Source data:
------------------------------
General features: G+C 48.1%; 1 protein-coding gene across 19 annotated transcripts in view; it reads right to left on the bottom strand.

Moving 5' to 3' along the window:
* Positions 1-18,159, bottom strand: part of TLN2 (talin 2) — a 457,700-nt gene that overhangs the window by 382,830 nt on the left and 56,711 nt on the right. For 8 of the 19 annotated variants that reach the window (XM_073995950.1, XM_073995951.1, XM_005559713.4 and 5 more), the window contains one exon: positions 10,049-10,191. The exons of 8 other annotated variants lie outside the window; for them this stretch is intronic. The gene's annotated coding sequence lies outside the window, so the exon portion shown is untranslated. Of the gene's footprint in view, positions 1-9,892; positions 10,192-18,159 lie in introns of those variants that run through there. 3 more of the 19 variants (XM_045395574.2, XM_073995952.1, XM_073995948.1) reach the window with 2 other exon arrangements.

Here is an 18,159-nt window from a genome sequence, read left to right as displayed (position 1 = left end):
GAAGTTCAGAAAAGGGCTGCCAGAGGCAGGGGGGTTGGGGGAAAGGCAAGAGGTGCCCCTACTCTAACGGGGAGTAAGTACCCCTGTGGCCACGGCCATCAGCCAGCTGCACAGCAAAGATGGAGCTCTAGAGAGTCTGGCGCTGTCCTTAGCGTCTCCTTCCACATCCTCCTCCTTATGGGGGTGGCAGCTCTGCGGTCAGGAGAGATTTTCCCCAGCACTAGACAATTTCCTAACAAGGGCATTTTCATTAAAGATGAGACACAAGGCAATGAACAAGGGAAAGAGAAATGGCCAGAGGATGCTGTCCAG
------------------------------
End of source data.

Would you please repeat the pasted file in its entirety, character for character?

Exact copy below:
General features: G+C 48.1%; 1 protein-coding gene across 19 annotated transcripts in view; it reads right to left on the bottom strand.

Moving 5' to 3' along the window:
* Positions 1-18,159, bottom strand: part of TLN2 (talin 2) — a 457,700-nt gene that overhangs the window by 382,830 nt on the left and 56,711 nt on the right. For 8 of the 19 annotated variants that reach the window (XM_073995950.1, XM_073995951.1, XM_005559713.4 and 5 more), the window contains one exon: positions 10,049-10,191. The exons of 8 other annotated variants lie outside the window; for them this stretch is intronic. The gene's annotated coding sequence lies outside the window, so the exon portion shown is untranslated. Of the gene's footprint in view, positions 1-9,892; positions 10,192-18,159 lie in introns of those variants that run through there. 3 more of the 19 variants (XM_045395574.2, XM_073995952.1, XM_073995948.1) reach the window with 2 other exon arrangements.

Here is an 18,159-nt window from a genome sequence, read left to right as displayed (position 1 = left end):
GAAGTTCAGAAAAGGGCTGCCAGAGGCAGGGGGGTTGGGGGAAAGGCAAGAGGTGCCCCTACTCTAACGGGGAGTAAGTACCCCTGTGGCCACGGCCATCAGCCAGCTGCACAGCAAAGATGGAGCTCTAGAGAGTCTGGCGCTGTCCTTAGCGTCTCCTTCCACATCCTCCTCCTTATGGGGGTGGCAGCTCTGCGGTCAGGAGAGATTTTCCCCAGCACTAGACAATTTCCTAACAAGGGCATTTTCATTAAAGATGAGACACAAGGCAATGAACAAGGGAAAGAGAAATGGCCAGAGGATGCTGTCCAG